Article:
Within the world of SOA, services are the building blocks, and at the lowest level of the stack. SOA is an architectural style supporting loosely coupled services that enable the construction of many systems that are technology-agnostic. Services become the base of an SOA, and while some are abstract existing "legacy services," others are new and built for specific purposes. Moving up the stack we then find composite services, or services made up of other services and all services abstract up into the business process or orchestration layer, which provides the agile nature of an SOA. So, back to designing services.
While there are no hard and fast guidelines on what makes up a well-defined and developed service, we do know a few things:
Services are not complete applications or systems. They are a small part of an application. Nor are they subsystems; they are small parts of subsystems as well. Indeed, services are more analogous to traditional application functions in terms of design, and how they are leveraged to form solutions, fine or course grained. Knowing that, we have a better basis of understanding when approaching the service design problem.
Each service has a specific purpose, and they are not complex or naturally dependent upon other services. Thus, they are easily abstracted into composite applications, in essence, leveraging these services as if they are functions local to the composite.
Services should exist with a high degree of autonomy. They should execute without dependencies, if at all possible. This allows you to leverage the service by itself, and design the service with this in mind, no matter how course or fine grained the service is.
Service Design Principles
So, how do you design a service? First, it's important to follow a few basic principles. While following these principles does not insure success, it will clearly send you down the right path.
First and foremost, services should be designed for reuse. Services become a part of any number of other applications, and thus must be designed to provide behavior and information, but not be application specific. This is a difficult paradigm for many developers since custom one-off software is what they've been doing for most of their careers. Thus, the patterns must be applicable to more than a single problem domain or application, meaning you must have use for your reusable service. Else, the exercise is in vain.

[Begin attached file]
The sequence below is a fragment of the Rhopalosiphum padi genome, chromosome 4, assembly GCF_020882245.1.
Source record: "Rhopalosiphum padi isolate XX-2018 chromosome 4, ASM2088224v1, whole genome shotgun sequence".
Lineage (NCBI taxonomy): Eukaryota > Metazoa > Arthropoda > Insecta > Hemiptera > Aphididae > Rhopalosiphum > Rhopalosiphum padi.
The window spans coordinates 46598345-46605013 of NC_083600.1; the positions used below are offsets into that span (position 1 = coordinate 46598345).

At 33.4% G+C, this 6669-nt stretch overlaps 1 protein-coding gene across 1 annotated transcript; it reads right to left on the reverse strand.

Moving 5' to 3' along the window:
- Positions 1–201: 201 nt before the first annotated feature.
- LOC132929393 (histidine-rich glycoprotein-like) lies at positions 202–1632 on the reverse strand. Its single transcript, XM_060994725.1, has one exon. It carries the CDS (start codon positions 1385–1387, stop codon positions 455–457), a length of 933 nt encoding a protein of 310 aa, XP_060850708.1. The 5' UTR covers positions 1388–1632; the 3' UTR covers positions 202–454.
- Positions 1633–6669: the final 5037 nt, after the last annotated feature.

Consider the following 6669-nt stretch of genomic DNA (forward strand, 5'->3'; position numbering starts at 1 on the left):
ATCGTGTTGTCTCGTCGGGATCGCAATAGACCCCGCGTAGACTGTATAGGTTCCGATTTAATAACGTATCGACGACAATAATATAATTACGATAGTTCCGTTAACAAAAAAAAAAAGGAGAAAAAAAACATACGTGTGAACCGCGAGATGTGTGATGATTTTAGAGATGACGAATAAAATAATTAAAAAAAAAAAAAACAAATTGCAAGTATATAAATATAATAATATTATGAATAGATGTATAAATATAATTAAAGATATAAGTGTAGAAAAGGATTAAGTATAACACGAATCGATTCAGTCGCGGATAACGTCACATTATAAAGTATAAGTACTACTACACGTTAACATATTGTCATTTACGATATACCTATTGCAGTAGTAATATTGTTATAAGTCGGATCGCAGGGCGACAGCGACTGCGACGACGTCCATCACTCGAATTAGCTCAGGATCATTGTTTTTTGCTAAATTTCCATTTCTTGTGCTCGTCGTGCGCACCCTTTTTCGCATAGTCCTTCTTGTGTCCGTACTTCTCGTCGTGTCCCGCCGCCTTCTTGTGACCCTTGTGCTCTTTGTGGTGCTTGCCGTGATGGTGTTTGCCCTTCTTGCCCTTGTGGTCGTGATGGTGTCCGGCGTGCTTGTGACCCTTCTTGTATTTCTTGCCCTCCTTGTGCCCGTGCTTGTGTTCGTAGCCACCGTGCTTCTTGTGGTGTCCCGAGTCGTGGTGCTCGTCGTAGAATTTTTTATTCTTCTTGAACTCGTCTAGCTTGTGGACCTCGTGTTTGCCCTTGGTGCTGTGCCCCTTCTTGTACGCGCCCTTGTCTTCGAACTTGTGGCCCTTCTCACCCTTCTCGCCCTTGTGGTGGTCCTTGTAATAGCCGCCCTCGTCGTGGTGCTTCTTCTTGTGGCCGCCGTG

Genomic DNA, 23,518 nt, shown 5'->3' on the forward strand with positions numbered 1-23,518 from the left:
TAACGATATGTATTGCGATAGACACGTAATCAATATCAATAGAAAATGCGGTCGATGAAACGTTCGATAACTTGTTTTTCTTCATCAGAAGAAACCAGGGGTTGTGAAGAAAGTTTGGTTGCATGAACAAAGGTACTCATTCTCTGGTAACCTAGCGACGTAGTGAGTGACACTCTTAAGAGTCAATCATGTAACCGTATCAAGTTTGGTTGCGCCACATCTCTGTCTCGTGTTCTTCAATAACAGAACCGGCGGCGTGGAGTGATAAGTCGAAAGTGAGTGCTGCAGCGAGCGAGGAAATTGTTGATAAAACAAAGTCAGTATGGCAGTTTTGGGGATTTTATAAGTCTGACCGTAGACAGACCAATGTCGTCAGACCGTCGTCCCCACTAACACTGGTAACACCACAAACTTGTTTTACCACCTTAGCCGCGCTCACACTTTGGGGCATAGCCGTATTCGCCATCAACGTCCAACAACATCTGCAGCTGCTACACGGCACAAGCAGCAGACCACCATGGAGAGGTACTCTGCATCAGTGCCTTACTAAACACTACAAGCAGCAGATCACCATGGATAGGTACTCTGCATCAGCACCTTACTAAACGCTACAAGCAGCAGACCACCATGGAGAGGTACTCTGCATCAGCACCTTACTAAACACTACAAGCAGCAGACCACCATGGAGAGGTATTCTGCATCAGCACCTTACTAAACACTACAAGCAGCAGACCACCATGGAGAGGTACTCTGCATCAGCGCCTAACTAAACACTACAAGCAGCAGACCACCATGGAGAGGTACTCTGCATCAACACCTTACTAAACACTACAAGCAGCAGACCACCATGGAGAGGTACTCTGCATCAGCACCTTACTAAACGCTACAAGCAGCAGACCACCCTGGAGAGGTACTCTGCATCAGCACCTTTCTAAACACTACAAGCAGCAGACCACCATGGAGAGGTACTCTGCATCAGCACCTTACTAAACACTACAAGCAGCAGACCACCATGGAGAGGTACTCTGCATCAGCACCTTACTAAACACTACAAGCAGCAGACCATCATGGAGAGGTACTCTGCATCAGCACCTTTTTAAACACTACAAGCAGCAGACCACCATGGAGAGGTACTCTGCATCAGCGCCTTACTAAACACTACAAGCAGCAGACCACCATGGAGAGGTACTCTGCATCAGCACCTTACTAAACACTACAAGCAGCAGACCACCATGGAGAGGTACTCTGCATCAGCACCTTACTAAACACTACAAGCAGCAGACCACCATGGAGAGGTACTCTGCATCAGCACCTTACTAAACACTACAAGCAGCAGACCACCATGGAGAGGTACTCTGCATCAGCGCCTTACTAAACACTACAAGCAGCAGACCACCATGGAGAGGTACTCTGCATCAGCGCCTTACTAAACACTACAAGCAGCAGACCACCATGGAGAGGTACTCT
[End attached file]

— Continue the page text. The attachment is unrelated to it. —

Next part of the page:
In addition, services have to be designed for heterogeneity. Web services should be built so that there are no calls to native interfaces or platforms. This is due to the fact that a Web service, say, one built on Linux, may be leveraged by applications on Windows, Macs, and even mainframes. Those that leverage your service should do so without regard for how it was created, and should be completely platform independent.
Among other benefits, abstraction allows access to services from multiple, simultaneous consumers; hiding technology details from the service developer. The use of abstraction is required to get around the many protocols, data access layers, and even security mechanisms that may be in place, thus hiding these very different technologies behind a layer that can emulate a single layer of abstraction.
Also, when we build or design services we need to account for aggregation. Many services will become parts of other services, thus composite services leveraged by an application, and you must consider that in their design. For instance, a customer validation service may be part of a customer processing service, which is part of the inventory control systems. Aggregations are clusters of services bound together to create a solution.
Services are not applications and should have limited scope, as we discussed above In other words they do simple things such as check inventory or calculate reorder points. If your needs are more complex, you simply write more services and not overload a single service with too much functionality. Services with too much functionality are considered heavy, and are difficult to reuse since you may deploy a service where you're only leveraging 10 percent or less of its functions.
Finally, services need to be designed as standards-based. While in the world of Web services this seems like a no-brainer, many developers and architects ignore compliance with standards and thus limit interoperability.
Steps to Service Design
So, now that we understand the common design patterns we must follow, the question is: How does one design a service? Also, what tools are available? There are certain steps architects and developers can follow. Here are some suggestions, assuming new service design.
- You need to define the purpose of the service. What will the service do, and who is the intended user; human, application, and other services?
- You need to determine the information to be bound to the service, including both metadata and schemas. This means you need to understand how information is leveraged by the service, and what functions require what data.
- You need to determine the functions (methods) encapsulated inside the service; in other words, the behaviors you would like to expose. It's also at this step where we define each function, including how the function breaks down using a traditional functional decomposition chart.
- You need to define any interfaces into the service; both machine and human. This means we need to determine how the service will interact with the calling applications, and through what mechanisms.
You need to define how the service is to be tested, using the suggestions above. This is a very important but often neglected step where you define how those leveraging the service will test the service within the context of their usage pattern. You need to define test information, service invocation, and validity of results.